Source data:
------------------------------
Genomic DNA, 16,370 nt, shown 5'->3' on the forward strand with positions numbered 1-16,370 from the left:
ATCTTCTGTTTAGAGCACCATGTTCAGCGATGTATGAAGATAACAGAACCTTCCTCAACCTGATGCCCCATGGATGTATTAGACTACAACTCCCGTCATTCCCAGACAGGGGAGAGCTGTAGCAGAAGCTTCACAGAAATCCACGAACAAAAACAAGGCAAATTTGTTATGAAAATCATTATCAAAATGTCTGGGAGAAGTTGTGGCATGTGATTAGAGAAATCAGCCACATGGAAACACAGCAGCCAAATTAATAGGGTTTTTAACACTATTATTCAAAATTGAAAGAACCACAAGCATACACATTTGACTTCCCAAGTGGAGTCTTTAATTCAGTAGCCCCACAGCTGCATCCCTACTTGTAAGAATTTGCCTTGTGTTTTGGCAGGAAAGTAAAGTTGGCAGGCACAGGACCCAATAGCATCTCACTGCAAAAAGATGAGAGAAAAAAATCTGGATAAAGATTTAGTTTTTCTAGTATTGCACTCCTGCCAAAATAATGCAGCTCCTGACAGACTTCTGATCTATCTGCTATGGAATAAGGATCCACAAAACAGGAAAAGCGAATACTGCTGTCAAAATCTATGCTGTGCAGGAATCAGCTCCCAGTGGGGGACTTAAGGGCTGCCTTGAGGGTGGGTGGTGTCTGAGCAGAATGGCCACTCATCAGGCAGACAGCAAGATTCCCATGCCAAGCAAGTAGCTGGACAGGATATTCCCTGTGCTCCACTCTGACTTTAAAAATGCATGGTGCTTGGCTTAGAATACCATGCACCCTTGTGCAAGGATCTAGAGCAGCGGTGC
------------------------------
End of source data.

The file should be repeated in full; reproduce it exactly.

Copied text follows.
Genomic DNA, 16,370 nt, shown 5'->3' on the forward strand with positions numbered 1-16,370 from the left:
ATCTTCTGTTTAGAGCACCATGTTCAGCGATGTATGAAGATAACAGAACCTTCCTCAACCTGATGCCCCATGGATGTATTAGACTACAACTCCCGTCATTCCCAGACAGGGGAGAGCTGTAGCAGAAGCTTCACAGAAATCCACGAACAAAAACAAGGCAAATTTGTTATGAAAATCATTATCAAAATGTCTGGGAGAAGTTGTGGCATGTGATTAGAGAAATCAGCCACATGGAAACACAGCAGCCAAATTAATAGGGTTTTTAACACTATTATTCAAAATTGAAAGAACCACAAGCATACACATTTGACTTCCCAAGTGGAGTCTTTAATTCAGTAGCCCCACAGCTGCATCCCTACTTGTAAGAATTTGCCTTGTGTTTTGGCAGGAAAGTAAAGTTGGCAGGCACAGGACCCAATAGCATCTCACTGCAAAAAGATGAGAGAAAAAAATCTGGATAAAGATTTAGTTTTTCTAGTATTGCACTCCTGCCAAAATAATGCAGCTCCTGACAGACTTCTGATCTATCTGCTATGGAATAAGGATCCACAAAACAGGAAAAGCGAATACTGCTGTCAAAATCTATGCTGTGCAGGAATCAGCTCCCAGTGGGGGACTTAAGGGCTGCCTTGAGGGTGGGTGGTGTCTGAGCAGAATGGCCACTCATCAGGCAGACAGCAAGATTCCCATGCCAAGCAAGTAGCTGGACAGGATATTCCCTGTGCTCCACTCTGACTTTAAAAATGCATGGTGCTTGGCTTAGAATACCATGCACCCTTGTGCAAGGATCTAGAGCAGCGGTGC